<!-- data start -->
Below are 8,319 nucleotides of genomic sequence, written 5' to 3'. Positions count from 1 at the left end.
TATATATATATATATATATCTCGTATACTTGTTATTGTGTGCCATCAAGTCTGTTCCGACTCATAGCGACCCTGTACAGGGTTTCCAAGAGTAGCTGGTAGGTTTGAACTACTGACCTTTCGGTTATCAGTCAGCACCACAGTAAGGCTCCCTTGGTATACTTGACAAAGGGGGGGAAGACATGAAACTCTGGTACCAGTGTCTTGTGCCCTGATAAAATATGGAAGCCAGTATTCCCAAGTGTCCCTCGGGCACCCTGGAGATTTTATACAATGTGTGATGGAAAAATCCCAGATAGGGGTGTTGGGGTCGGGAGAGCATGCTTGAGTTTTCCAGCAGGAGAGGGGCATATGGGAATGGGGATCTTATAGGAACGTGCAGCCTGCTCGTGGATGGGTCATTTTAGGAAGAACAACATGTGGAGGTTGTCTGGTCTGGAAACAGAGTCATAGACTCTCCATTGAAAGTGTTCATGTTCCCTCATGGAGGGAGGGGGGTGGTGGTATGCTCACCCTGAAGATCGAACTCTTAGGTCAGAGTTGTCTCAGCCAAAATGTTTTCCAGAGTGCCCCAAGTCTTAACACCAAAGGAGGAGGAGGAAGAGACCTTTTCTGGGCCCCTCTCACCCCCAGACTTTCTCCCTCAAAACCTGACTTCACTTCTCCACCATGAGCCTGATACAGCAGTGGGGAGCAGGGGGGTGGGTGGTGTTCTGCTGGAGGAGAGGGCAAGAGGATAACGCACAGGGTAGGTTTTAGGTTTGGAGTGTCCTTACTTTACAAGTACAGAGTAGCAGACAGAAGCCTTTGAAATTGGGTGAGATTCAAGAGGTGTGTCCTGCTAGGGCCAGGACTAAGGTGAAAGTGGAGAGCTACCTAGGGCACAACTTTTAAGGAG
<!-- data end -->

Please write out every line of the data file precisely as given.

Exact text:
Below are 8,319 nucleotides of genomic sequence, written 5' to 3'. Positions count from 1 at the left end.
TATATATATATATATATATCTCGTATACTTGTTATTGTGTGCCATCAAGTCTGTTCCGACTCATAGCGACCCTGTACAGGGTTTCCAAGAGTAGCTGGTAGGTTTGAACTACTGACCTTTCGGTTATCAGTCAGCACCACAGTAAGGCTCCCTTGGTATACTTGACAAAGGGGGGGAAGACATGAAACTCTGGTACCAGTGTCTTGTGCCCTGATAAAATATGGAAGCCAGTATTCCCAAGTGTCCCTCGGGCACCCTGGAGATTTTATACAATGTGTGATGGAAAAATCCCAGATAGGGGTGTTGGGGTCGGGAGAGCATGCTTGAGTTTTCCAGCAGGAGAGGGGCATATGGGAATGGGGATCTTATAGGAACGTGCAGCCTGCTCGTGGATGGGTCATTTTAGGAAGAACAACATGTGGAGGTTGTCTGGTCTGGAAACAGAGTCATAGACTCTCCATTGAAAGTGTTCATGTTCCCTCATGGAGGGAGGGGGGTGGTGGTATGCTCACCCTGAAGATCGAACTCTTAGGTCAGAGTTGTCTCAGCCAAAATGTTTTCCAGAGTGCCCCAAGTCTTAACACCAAAGGAGGAGGAGGAAGAGACCTTTTCTGGGCCCCTCTCACCCCCAGACTTTCTCCCTCAAAACCTGACTTCACTTCTCCACCATGAGCCTGATACAGCAGTGGGGAGCAGGGGGGTGGGTGGTGTTCTGCTGGAGGAGAGGGCAAGAGGATAACGCACAGGGTAGGTTTTAGGTTTGGAGTGTCCTTACTTTACAAGTACAGAGTAGCAGACAGAAGCCTTTGAAATTGGGTGAGATTCAAGAGGTGTGTCCTGCTAGGGCCAGGACTAAGGTGAAAGTGGAGAGCTACCTAGGGCACAACTTTTAAGGAG